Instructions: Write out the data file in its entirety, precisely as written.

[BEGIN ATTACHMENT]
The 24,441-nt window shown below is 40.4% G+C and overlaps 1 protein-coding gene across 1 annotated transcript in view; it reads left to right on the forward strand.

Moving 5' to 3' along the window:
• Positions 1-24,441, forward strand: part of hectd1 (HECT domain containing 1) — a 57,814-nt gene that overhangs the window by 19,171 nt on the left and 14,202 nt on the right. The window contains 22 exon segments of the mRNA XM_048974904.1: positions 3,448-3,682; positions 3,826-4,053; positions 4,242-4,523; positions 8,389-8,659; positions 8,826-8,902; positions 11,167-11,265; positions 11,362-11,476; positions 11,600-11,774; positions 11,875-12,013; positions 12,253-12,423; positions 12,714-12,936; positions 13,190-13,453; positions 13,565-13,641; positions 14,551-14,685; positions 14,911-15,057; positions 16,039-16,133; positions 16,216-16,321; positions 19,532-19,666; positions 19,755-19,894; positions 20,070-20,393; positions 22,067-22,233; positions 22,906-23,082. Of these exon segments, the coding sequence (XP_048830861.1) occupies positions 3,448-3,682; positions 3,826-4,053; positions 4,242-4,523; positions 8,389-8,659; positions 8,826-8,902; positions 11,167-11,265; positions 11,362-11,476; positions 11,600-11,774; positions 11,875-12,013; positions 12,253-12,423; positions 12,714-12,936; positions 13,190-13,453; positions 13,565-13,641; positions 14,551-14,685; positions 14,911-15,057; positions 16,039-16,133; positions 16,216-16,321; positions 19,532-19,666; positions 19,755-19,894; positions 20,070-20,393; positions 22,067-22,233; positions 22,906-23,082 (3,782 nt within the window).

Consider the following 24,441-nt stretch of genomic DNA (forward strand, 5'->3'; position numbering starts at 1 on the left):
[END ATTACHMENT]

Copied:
The 24,441-nt window shown below is 40.4% G+C and overlaps 1 protein-coding gene across 1 annotated transcript in view; it reads left to right on the forward strand.

Moving 5' to 3' along the window:
• Positions 1-24,441, forward strand: part of hectd1 (HECT domain containing 1) — a 57,814-nt gene that overhangs the window by 19,171 nt on the left and 14,202 nt on the right. The window contains 22 exon segments of the mRNA XM_048974904.1: positions 3,448-3,682; positions 3,826-4,053; positions 4,242-4,523; positions 8,389-8,659; positions 8,826-8,902; positions 11,167-11,265; positions 11,362-11,476; positions 11,600-11,774; positions 11,875-12,013; positions 12,253-12,423; positions 12,714-12,936; positions 13,190-13,453; positions 13,565-13,641; positions 14,551-14,685; positions 14,911-15,057; positions 16,039-16,133; positions 16,216-16,321; positions 19,532-19,666; positions 19,755-19,894; positions 20,070-20,393; positions 22,067-22,233; positions 22,906-23,082. Of these exon segments, the coding sequence (XP_048830861.1) occupies positions 3,448-3,682; positions 3,826-4,053; positions 4,242-4,523; positions 8,389-8,659; positions 8,826-8,902; positions 11,167-11,265; positions 11,362-11,476; positions 11,600-11,774; positions 11,875-12,013; positions 12,253-12,423; positions 12,714-12,936; positions 13,190-13,453; positions 13,565-13,641; positions 14,551-14,685; positions 14,911-15,057; positions 16,039-16,133; positions 16,216-16,321; positions 19,532-19,666; positions 19,755-19,894; positions 20,070-20,393; positions 22,067-22,233; positions 22,906-23,082 (3,782 nt within the window).

Consider the following 24,441-nt stretch of genomic DNA (forward strand, 5'->3'; position numbering starts at 1 on the left):